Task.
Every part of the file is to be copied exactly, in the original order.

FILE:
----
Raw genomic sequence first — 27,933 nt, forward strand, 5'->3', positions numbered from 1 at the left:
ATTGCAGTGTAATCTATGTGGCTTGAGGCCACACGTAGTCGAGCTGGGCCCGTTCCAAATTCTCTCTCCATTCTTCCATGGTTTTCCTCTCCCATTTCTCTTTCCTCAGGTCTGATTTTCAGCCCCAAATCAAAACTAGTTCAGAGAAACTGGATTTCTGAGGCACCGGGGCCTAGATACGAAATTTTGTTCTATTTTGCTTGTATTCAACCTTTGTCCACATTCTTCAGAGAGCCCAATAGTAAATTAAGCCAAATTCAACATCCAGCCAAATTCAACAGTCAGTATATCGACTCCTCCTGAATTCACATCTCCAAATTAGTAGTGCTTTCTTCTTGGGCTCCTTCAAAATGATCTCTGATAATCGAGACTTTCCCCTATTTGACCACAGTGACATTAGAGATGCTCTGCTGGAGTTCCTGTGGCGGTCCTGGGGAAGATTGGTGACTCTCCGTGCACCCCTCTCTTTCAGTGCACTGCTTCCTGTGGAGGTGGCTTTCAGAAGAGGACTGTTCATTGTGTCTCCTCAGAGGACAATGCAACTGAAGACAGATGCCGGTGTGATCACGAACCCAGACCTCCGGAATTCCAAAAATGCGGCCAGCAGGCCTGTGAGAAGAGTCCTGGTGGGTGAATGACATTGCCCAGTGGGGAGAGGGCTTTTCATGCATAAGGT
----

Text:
Raw genomic sequence first — 27,933 nt, forward strand, 5'->3', positions numbered from 1 at the left:
ATTGCAGTGTAATCTATGTGGCTTGAGGCCACACGTAGTCGAGCTGGGCCCGTTCCAAATTCTCTCTCCATTCTTCCATGGTTTTCCTCTCCCATTTCTCTTTCCTCAGGTCTGATTTTCAGCCCCAAATCAAAACTAGTTCAGAGAAACTGGATTTCTGAGGCACCGGGGCCTAGATACGAAATTTTGTTCTATTTTGCTTGTATTCAACCTTTGTCCACATTCTTCAGAGAGCCCAATAGTAAATTAAGCCAAATTCAACATCCAGCCAAATTCAACAGTCAGTATATCGACTCCTCCTGAATTCACATCTCCAAATTAGTAGTGCTTTCTTCTTGGGCTCCTTCAAAATGATCTCTGATAATCGAGACTTTCCCCTATTTGACCACAGTGACATTAGAGATGCTCTGCTGGAGTTCCTGTGGCGGTCCTGGGGAAGATTGGTGACTCTCCGTGCACCCCTCTCTTTCAGTGCACTGCTTCCTGTGGAGGTGGCTTTCAGAAGAGGACTGTTCATTGTGTCTCCTCAGAGGACAATGCAACTGAAGACAGATGCCGGTGTGATCACGAACCCAGACCTCCGGAATTCCAAAAATGCGGCCAGCAGGCCTGTGAGAAGAGTCCTGGTGGGTGAATGACATTGCCCAGTGGGGAGAGGGCTTTTCATGCATAAGGT